resident-evil-zero-3.jpg (34952 bytes)          resident-evil-zero-4.jpg (27230 bytes)

 

The control scheme hasn’t changed much aside from the elements needed for the two-character control.  Meaning, you’ll be right at home if you’ve played the other RE games to death.  But I still found it distracting that I wasn’t able to target specific body parts – something I reveled while playing Eternal Darkness.  Oh sure, when an enemy gets close enough you can take its head off with a lucky shot but c’mon, both Rebecca and Billy are highly trained personnel – besides knowing which end of a gun the bullet comes out of, they should know how to aim.  Considering the mythology and history surrounding the evil experiments of the Umbrella Corp. it’s almost a given we’ll see more original RE titles (Resident Evil 3 and Nemesis are coming in 2003) so this feature could be added to new games.

 

There are some extras offered too.  Once the first game is completed a couple of extras become unlocked – more if you finish the game in less than 3 ½ hours (which is hard to do even if you manage to score a weapon with unlimited ammo through the Leech Hunter game unlocked when you finish the first time).  These are really for the expert player as most players will be satisfied with hacking through the story once, which will take at least 5 – 7 hours for experienced players (that’s without redoing areas, dying, or screwing up).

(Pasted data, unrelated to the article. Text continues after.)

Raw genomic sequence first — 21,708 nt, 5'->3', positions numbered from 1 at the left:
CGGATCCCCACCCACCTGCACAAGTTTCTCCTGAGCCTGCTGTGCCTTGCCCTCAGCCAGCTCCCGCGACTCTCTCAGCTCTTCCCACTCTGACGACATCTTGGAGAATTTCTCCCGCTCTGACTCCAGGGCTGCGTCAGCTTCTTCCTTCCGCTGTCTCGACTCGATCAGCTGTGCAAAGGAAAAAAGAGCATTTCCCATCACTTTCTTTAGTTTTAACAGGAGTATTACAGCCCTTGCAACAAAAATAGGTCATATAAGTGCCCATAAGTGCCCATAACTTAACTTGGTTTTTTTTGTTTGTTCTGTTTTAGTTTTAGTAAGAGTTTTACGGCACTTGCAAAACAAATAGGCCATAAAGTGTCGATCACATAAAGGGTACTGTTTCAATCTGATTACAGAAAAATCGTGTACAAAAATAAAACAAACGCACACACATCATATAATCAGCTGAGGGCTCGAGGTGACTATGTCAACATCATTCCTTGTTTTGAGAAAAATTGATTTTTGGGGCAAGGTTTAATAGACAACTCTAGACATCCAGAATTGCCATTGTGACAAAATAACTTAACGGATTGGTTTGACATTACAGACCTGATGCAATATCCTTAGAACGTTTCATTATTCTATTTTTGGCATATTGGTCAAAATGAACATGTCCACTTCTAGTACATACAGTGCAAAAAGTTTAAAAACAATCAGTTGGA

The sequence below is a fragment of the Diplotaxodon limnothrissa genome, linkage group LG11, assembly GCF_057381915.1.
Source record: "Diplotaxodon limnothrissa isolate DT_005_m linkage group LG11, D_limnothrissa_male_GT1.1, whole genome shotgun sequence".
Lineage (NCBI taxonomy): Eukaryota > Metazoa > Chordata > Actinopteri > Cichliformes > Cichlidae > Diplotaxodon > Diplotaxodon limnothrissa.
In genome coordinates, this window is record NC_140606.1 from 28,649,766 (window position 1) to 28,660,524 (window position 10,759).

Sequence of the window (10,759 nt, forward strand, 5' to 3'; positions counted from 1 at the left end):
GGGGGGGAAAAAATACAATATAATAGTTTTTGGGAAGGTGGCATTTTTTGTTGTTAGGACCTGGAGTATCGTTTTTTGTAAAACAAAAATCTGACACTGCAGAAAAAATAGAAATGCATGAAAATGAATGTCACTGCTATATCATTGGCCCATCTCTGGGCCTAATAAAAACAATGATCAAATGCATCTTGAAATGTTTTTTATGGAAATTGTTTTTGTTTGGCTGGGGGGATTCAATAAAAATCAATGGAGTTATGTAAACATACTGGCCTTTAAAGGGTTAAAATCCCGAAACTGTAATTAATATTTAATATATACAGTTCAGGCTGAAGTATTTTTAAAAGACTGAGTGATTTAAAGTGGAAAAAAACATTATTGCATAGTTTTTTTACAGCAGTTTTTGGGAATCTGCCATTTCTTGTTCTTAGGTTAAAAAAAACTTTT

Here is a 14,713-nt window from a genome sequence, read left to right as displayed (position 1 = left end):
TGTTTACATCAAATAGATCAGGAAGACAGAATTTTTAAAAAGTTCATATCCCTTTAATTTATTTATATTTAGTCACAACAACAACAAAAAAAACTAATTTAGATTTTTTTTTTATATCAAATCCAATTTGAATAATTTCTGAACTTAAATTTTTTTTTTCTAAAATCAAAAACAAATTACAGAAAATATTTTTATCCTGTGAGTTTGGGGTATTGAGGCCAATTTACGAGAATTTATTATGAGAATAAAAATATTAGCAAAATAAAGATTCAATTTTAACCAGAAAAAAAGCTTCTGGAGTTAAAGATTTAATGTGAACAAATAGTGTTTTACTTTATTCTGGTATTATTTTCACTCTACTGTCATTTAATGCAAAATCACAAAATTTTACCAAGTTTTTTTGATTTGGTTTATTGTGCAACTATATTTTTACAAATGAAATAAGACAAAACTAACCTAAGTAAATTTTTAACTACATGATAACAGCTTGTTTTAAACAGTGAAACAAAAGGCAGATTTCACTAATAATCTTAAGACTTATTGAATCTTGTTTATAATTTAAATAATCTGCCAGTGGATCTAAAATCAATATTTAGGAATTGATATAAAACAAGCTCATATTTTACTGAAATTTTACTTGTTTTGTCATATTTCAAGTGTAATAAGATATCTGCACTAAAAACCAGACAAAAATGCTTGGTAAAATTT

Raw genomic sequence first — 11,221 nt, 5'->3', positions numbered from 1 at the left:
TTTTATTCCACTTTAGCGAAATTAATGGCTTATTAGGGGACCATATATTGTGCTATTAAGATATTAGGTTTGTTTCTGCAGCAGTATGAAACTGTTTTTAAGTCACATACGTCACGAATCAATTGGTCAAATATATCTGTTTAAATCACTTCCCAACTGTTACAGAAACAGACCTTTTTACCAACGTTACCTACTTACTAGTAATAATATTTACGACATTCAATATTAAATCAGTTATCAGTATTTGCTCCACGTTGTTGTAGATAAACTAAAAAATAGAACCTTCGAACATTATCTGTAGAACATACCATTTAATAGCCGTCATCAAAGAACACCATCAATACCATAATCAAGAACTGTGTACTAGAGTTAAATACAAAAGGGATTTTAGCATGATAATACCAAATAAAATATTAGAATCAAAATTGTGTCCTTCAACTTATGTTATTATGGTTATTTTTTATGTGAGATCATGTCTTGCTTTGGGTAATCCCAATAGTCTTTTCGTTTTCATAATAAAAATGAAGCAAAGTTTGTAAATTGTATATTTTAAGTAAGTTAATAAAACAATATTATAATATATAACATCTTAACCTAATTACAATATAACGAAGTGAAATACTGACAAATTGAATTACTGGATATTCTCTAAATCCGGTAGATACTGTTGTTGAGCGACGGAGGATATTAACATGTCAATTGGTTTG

resident-evil-zero-5.jpg (22155 bytes)          resident-evil-zero-6.jpg (23193 bytes)

 

As I said from the outset, if you’re a Resident Evil fan grab a copy of Resident Evil Ø.  It’s got everything you want and demand from the series, while throwing in the freshness that two-character control offers.  A worthy addition to the series and a good game.

 

- Omni

(November 30, 2002)